who watched; the eonvention proceeding. He was redeemed to the US Senate in


Shortly after defeat of Stevenson in 1956. Kennedy launched a

nationwide campaign to gain the 1960 Democratic presidential nomination.

During the tour intervening years, ihe Massachusetts senator developed the

organisation that would help him win his goal. Through his personal

appearances, ami writings, he also made himself known to the voters ol the

United Stales. Kennedy's tactics were successful He won all the state

primaries he entered in 1960 including a critical contest in West

Virginia, where an overwhelmingly Protestant electorate dispelled the

notion that a Catholic candidate could not be victorious - and he also

earned the endorsement of a number of state party conventions.

The Democratic National Convention of 1960 selected Kennedy as its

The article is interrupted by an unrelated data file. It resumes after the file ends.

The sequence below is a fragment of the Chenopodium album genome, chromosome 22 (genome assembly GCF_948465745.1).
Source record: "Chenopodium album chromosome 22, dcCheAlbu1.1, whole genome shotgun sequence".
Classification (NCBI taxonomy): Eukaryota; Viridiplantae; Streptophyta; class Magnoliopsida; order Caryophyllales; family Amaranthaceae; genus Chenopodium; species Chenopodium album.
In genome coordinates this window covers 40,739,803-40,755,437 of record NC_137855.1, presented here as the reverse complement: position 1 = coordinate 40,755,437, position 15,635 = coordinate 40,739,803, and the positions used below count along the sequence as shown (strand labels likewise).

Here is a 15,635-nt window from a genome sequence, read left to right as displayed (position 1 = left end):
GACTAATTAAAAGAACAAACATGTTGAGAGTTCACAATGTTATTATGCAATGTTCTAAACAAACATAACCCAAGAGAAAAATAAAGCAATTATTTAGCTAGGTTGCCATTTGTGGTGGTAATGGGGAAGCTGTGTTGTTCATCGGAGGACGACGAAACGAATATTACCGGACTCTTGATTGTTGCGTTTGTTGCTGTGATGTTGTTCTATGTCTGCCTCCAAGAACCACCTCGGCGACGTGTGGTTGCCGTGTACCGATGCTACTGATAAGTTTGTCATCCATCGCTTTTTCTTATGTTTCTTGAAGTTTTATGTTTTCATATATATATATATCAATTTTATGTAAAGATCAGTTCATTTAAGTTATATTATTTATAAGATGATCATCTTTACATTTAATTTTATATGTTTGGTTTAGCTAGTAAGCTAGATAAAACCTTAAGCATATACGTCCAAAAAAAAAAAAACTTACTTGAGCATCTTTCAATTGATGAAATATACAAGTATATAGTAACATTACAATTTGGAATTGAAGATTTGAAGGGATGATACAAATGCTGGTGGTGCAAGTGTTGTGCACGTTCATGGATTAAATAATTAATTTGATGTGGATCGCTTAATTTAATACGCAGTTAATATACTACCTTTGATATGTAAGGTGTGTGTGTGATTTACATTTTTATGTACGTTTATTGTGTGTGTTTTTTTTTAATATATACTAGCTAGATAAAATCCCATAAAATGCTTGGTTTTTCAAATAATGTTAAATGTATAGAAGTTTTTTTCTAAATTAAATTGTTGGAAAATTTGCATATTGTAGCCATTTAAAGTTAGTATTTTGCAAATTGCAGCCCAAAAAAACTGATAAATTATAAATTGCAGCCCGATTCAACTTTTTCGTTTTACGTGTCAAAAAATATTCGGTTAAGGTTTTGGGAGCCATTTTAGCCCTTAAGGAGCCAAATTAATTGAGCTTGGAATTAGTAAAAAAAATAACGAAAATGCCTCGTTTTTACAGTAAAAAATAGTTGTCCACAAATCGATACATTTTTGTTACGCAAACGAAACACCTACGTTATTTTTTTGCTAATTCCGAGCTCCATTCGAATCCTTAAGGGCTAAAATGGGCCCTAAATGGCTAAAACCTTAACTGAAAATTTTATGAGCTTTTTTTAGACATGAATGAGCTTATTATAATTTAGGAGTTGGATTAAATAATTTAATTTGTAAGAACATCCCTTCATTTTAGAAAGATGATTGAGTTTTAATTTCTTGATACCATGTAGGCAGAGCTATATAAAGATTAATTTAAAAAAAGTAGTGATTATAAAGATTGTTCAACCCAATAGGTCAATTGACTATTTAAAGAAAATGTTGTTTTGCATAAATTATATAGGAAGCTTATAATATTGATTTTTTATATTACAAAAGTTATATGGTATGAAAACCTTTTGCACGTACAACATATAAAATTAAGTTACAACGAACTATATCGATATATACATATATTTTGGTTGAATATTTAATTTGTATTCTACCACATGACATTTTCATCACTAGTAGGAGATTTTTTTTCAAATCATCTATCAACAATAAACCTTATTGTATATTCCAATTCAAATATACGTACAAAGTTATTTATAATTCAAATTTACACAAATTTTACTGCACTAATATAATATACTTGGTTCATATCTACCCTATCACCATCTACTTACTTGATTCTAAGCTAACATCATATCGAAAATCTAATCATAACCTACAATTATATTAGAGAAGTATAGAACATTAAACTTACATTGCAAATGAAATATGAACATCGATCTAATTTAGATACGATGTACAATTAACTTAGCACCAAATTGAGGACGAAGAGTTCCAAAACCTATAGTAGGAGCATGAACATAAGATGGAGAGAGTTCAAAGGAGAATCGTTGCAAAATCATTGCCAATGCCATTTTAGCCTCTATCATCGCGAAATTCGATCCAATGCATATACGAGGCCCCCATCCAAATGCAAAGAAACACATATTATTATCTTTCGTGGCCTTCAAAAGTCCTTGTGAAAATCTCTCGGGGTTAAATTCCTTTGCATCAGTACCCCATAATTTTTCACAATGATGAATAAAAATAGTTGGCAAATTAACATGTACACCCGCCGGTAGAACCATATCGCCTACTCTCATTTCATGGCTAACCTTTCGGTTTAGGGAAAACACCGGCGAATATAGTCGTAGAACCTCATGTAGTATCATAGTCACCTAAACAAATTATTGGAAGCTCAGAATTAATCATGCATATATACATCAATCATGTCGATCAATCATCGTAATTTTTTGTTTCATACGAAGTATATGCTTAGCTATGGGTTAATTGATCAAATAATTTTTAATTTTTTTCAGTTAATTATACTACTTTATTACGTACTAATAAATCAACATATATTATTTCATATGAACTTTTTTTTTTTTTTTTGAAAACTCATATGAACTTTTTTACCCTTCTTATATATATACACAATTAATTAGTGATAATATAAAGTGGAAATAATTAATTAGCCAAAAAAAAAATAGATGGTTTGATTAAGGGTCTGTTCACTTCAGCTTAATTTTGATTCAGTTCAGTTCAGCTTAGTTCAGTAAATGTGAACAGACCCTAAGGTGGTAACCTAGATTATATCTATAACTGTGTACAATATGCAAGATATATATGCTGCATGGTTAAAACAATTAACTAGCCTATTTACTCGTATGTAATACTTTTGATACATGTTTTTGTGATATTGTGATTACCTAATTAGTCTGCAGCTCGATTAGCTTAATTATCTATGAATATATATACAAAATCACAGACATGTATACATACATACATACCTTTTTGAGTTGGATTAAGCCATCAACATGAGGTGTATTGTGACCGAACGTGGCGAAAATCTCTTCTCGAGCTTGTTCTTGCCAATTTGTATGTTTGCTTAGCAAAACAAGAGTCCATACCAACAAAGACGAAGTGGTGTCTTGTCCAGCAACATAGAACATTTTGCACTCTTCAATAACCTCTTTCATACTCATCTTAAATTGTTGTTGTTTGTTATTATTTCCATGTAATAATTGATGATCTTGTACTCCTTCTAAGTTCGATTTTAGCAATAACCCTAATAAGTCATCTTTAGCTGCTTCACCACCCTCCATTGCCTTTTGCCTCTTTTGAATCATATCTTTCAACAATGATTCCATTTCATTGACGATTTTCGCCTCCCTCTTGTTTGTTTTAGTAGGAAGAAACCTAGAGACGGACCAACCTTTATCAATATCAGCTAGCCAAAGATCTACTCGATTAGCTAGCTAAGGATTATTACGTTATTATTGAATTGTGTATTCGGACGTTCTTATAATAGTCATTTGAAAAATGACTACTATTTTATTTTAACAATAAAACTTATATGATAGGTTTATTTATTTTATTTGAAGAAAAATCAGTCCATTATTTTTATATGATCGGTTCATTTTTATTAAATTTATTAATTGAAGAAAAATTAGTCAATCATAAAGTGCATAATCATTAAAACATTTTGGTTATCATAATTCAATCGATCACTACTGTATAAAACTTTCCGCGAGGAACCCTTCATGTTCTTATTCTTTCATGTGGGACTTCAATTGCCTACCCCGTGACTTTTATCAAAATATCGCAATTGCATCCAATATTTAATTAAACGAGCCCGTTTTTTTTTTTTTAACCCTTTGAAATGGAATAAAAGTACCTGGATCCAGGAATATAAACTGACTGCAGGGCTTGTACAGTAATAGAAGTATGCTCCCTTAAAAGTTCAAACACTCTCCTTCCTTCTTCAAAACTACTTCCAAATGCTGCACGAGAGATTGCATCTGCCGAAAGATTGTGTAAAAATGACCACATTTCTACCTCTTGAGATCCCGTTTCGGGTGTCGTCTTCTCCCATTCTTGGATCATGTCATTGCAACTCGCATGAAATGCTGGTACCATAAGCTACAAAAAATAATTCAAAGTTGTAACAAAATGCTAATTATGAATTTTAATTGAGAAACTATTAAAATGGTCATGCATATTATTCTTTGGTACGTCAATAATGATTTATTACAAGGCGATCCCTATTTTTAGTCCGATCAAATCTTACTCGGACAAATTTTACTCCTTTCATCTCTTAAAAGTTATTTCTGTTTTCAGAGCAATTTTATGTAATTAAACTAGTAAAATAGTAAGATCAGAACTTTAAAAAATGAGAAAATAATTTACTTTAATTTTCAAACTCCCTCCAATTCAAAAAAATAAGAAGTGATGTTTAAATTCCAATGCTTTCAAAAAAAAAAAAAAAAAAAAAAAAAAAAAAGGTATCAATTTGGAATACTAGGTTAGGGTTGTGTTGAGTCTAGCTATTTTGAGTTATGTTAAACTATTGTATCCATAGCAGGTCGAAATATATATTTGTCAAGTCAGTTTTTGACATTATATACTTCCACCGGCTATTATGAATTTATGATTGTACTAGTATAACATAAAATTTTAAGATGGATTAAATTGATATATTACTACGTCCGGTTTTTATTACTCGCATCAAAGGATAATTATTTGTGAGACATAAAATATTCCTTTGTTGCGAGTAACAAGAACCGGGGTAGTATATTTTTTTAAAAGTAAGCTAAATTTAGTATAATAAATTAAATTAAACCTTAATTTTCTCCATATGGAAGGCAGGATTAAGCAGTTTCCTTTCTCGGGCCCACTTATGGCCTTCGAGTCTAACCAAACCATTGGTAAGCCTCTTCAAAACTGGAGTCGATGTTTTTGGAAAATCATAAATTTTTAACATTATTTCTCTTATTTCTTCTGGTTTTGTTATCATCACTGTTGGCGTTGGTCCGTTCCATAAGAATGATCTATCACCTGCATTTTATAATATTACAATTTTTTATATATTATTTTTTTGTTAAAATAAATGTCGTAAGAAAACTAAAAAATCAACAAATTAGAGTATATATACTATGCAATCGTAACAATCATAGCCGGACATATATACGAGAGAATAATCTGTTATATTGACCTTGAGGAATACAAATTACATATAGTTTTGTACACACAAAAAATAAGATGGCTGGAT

presidential candidate on the first ballot. Then, to the surprise of many,

Kennedy asked Senator Lyndon B. Johnson of Texas, who had himself aspired

to the first place on the ticket, to be his running mate. Johnson agreed,

and the Demoeralic slate was complete. For its ticket, the Republican

National Convention in I960 chose Vice President Richard Millions Nixon and

Kennedy's earlier political rival. Henry Cabot Lodge.

Throughout the fall of 1960, Kennedy and Nixon waged tireless campaigns

to win popular support. Kennedy drew strength from the organization he had

put together and from the fact that registered Democratic voters

outnumbered their Republican counterparts. Nixon's strength stemmed from

his close association with the popular President Eisenhower and from his

own experience as Vice President, which suggested an ability to hold his